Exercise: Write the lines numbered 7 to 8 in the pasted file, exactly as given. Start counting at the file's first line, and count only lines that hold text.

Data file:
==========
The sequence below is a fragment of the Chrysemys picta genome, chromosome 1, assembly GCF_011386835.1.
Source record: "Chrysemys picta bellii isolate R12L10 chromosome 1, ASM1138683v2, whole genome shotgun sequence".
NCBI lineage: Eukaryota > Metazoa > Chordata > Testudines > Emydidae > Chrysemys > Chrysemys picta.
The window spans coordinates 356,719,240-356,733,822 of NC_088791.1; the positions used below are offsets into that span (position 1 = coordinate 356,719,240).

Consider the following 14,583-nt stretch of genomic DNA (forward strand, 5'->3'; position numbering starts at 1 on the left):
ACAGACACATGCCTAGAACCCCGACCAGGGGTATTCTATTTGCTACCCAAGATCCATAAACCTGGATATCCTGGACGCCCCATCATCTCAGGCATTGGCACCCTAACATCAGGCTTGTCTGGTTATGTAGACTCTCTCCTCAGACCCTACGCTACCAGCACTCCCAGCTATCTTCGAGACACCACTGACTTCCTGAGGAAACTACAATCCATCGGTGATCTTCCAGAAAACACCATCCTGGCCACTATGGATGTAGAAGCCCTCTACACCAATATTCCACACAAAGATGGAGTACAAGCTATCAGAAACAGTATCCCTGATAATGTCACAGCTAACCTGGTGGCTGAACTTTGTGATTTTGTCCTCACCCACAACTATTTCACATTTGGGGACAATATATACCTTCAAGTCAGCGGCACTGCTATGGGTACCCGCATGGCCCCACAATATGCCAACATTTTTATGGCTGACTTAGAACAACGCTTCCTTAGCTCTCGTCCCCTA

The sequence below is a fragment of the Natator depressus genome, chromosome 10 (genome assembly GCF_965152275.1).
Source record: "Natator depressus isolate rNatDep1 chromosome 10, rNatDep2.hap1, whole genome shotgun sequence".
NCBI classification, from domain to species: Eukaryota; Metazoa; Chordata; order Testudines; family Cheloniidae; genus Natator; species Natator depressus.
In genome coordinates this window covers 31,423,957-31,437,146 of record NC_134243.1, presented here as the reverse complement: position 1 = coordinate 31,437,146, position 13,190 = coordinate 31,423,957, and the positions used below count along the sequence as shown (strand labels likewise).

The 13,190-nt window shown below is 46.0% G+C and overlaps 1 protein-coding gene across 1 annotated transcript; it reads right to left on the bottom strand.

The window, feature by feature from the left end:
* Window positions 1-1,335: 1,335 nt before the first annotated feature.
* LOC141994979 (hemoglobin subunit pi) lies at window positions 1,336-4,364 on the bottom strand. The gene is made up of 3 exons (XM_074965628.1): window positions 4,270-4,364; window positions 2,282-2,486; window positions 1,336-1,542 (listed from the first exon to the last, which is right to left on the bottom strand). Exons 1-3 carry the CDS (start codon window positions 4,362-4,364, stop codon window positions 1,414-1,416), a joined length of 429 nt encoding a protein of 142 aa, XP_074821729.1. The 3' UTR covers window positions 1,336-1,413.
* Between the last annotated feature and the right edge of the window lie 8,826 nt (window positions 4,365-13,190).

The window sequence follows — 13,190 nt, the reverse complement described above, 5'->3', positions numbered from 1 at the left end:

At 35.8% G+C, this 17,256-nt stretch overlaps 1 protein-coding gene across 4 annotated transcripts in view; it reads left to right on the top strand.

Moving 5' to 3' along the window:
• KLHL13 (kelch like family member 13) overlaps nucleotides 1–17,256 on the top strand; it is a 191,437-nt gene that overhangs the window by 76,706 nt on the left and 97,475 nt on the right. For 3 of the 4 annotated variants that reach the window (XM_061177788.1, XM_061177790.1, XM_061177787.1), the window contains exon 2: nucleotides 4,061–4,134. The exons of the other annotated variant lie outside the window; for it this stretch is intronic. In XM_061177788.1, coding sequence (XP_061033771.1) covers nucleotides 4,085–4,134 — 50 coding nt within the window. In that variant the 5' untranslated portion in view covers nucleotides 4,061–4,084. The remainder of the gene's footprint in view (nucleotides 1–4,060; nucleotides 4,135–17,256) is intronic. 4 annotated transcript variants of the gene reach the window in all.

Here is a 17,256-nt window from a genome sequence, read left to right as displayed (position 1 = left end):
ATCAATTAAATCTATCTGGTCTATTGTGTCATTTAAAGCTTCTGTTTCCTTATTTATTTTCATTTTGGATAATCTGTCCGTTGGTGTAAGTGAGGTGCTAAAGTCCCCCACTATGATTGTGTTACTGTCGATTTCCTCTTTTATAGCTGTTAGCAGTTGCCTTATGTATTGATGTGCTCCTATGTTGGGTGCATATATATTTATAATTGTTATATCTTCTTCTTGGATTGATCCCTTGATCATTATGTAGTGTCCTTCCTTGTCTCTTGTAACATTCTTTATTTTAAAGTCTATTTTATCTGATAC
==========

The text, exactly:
The sequence below is a fragment of the Natator depressus genome, chromosome 10 (genome assembly GCF_965152275.1).
Source record: "Natator depressus isolate rNatDep1 chromosome 10, rNatDep2.hap1, whole genome shotgun sequence".